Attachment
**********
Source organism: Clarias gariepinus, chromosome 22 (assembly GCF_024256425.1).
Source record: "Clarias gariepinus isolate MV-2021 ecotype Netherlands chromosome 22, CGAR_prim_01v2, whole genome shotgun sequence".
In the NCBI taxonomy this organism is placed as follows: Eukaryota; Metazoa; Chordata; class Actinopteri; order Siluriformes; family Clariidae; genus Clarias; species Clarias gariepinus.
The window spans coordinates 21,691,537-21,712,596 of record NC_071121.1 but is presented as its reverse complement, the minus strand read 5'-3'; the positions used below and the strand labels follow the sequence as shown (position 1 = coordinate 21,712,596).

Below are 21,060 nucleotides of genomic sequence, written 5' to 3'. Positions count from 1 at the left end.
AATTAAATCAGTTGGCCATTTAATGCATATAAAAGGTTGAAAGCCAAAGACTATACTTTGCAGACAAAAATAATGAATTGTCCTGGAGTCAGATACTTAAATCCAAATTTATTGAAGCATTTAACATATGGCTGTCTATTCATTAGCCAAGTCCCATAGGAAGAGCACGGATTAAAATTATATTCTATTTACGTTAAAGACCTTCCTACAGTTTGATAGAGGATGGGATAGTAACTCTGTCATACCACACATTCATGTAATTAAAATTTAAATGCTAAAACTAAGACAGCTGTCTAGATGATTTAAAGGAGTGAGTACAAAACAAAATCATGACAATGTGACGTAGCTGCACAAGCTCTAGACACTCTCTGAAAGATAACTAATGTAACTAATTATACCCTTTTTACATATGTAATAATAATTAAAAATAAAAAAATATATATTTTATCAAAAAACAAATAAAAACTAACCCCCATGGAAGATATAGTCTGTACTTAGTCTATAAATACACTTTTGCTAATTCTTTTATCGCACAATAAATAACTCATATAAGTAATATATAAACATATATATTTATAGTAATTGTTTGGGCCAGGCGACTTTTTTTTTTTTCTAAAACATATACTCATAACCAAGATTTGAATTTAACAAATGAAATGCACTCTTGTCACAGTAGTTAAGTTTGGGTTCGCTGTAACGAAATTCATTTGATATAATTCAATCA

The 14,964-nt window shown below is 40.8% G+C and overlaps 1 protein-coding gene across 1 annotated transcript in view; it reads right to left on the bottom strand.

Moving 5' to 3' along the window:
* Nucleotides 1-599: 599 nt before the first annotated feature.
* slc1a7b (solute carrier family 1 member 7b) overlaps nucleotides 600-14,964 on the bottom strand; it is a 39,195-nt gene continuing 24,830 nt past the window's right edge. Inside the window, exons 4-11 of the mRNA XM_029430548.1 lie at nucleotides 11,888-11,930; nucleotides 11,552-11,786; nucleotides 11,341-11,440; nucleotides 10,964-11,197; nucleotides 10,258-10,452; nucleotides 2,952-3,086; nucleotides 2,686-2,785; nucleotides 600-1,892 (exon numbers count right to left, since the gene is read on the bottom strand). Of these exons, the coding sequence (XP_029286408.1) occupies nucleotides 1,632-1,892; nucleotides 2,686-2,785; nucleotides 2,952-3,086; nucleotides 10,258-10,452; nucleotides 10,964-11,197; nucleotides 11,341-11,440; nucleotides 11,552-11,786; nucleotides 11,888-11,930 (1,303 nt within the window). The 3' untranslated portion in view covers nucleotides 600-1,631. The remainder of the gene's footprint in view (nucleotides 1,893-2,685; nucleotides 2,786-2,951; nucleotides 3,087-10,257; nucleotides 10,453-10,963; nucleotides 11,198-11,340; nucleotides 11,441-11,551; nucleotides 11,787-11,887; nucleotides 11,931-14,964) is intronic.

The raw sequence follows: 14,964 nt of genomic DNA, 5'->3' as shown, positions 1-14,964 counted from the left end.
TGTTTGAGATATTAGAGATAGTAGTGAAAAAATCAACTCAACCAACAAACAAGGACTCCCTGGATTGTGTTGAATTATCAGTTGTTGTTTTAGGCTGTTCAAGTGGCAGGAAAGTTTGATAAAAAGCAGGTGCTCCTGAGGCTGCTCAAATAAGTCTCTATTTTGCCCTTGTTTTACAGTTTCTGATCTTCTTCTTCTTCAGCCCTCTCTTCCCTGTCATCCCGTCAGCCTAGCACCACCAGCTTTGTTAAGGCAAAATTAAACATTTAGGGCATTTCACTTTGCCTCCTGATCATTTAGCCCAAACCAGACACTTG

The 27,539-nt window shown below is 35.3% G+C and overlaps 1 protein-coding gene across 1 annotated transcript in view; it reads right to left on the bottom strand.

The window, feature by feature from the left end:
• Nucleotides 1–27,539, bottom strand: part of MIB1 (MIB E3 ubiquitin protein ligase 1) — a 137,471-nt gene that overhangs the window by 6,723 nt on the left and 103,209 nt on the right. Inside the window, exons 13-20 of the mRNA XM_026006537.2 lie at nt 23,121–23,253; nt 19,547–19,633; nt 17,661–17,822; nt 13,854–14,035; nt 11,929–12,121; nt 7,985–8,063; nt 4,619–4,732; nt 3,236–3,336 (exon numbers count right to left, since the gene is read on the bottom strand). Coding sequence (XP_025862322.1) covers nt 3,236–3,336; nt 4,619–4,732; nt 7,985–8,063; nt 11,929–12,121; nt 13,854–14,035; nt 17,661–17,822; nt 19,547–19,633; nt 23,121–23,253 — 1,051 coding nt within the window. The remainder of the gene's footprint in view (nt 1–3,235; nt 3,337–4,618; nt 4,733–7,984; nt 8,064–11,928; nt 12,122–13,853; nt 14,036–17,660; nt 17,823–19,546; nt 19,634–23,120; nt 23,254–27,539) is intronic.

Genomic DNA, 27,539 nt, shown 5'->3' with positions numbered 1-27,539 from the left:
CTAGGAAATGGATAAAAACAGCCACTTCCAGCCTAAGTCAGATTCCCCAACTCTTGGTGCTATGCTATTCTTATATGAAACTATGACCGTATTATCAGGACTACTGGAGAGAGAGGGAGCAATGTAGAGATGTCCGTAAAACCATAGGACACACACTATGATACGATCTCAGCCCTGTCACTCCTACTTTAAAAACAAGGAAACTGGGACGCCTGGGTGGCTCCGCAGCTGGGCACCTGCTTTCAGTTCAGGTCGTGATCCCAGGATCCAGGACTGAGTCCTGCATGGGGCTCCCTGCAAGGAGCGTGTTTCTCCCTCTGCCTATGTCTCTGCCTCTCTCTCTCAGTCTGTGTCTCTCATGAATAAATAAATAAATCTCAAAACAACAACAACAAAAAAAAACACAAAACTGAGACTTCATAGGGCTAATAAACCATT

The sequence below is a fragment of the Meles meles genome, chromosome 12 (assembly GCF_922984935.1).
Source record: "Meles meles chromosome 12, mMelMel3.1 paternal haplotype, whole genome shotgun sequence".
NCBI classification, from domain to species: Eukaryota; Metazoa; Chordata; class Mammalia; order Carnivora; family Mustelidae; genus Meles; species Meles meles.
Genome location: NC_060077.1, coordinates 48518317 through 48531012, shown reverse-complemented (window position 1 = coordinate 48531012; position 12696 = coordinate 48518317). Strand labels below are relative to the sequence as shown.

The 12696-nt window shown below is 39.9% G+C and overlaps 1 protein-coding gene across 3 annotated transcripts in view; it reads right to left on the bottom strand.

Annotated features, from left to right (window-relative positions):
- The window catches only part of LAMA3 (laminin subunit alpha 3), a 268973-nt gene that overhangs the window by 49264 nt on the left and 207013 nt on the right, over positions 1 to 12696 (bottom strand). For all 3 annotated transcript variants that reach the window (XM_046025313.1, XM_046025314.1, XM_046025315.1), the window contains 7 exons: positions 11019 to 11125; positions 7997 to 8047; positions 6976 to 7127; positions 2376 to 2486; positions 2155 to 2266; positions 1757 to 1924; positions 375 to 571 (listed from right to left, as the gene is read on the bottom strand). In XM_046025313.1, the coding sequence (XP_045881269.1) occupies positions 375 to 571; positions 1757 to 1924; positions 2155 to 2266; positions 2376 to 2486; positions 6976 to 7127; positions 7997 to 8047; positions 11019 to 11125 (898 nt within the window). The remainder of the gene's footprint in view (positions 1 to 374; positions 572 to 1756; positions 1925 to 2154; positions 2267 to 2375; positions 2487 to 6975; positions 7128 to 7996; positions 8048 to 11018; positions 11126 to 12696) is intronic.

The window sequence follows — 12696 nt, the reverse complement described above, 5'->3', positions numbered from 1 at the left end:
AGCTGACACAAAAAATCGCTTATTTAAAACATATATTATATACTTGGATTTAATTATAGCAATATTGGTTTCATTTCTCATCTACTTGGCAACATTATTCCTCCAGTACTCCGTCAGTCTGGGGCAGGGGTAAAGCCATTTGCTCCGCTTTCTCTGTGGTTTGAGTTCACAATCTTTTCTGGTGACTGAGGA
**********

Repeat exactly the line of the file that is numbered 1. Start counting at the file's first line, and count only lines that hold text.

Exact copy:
Source organism: Clarias gariepinus, chromosome 22 (assembly GCF_024256425.1).